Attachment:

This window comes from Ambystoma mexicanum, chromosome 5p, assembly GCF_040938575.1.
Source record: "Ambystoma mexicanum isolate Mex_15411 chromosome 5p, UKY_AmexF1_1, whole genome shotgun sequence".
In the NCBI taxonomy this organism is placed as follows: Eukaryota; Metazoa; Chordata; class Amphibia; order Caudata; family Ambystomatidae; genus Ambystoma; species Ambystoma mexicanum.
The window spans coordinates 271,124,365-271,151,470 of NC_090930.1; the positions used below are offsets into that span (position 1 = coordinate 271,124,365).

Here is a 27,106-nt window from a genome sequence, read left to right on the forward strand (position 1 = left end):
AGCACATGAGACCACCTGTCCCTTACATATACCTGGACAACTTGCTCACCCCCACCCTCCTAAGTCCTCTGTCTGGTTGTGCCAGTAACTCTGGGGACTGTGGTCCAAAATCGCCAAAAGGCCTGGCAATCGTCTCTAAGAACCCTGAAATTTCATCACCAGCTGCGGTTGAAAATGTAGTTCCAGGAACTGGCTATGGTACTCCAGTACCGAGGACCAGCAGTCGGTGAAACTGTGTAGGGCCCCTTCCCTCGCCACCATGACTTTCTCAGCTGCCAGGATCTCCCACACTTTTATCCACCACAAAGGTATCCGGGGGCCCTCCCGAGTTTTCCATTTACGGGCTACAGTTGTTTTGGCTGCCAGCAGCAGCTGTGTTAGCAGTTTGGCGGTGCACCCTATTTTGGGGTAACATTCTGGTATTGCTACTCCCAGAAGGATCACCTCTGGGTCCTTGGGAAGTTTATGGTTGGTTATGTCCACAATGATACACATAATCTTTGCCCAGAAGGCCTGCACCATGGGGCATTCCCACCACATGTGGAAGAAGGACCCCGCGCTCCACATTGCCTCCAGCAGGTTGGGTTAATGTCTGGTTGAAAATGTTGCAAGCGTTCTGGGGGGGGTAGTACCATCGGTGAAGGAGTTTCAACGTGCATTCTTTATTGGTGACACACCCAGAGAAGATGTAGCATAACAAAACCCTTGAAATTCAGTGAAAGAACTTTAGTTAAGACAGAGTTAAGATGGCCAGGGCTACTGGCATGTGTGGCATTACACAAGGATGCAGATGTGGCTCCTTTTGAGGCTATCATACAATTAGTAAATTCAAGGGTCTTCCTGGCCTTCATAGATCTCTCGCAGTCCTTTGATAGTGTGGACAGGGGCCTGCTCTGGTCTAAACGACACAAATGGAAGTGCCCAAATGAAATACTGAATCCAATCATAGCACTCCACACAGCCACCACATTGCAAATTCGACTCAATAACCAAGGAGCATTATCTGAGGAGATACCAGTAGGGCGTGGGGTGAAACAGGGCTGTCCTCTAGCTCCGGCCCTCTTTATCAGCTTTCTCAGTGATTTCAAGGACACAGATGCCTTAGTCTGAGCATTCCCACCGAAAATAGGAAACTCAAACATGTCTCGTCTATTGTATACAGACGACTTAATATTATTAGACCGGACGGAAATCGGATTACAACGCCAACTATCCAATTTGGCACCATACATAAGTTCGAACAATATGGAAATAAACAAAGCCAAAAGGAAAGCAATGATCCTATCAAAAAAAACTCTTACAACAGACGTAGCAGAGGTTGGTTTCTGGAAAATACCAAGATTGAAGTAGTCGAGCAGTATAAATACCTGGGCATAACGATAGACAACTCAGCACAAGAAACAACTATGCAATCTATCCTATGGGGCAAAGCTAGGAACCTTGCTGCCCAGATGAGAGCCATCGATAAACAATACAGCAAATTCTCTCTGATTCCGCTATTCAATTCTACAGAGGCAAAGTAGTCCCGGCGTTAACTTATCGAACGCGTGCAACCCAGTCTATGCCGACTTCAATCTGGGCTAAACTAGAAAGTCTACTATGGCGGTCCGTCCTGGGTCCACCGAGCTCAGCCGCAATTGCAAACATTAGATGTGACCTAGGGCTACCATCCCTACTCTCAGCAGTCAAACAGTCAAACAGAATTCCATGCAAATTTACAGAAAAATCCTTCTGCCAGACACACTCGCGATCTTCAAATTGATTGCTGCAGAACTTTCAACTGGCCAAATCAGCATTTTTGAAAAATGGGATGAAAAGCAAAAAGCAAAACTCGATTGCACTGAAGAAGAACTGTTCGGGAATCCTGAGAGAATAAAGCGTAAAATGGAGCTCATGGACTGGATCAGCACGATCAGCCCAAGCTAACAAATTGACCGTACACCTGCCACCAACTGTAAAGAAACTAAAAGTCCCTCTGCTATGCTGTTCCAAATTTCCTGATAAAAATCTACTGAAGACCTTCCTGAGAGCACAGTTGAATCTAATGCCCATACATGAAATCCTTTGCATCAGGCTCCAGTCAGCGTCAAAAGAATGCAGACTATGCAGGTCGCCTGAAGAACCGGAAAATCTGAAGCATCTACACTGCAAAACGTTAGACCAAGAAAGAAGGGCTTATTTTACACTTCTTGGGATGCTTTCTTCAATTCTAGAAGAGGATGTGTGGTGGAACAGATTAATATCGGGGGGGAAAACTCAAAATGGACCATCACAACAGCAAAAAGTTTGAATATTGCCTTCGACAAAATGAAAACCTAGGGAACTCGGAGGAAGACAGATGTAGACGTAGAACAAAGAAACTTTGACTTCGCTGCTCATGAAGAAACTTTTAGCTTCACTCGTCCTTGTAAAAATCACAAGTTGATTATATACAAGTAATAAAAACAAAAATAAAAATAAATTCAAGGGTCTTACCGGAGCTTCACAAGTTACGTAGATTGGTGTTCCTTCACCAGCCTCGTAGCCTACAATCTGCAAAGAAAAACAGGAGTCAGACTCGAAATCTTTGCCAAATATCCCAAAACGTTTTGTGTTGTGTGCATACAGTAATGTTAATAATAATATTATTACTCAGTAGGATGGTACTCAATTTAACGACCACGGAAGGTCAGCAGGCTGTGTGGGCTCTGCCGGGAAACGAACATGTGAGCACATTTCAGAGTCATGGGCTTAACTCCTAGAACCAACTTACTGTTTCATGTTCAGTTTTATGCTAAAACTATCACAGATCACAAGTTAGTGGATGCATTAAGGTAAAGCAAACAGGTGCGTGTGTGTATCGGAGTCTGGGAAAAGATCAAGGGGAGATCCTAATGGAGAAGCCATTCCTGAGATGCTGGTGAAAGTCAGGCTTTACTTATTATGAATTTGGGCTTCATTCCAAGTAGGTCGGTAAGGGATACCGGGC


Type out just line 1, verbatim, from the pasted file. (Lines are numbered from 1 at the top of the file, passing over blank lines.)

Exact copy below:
This window comes from Ambystoma mexicanum, chromosome 5p, assembly GCF_040938575.1.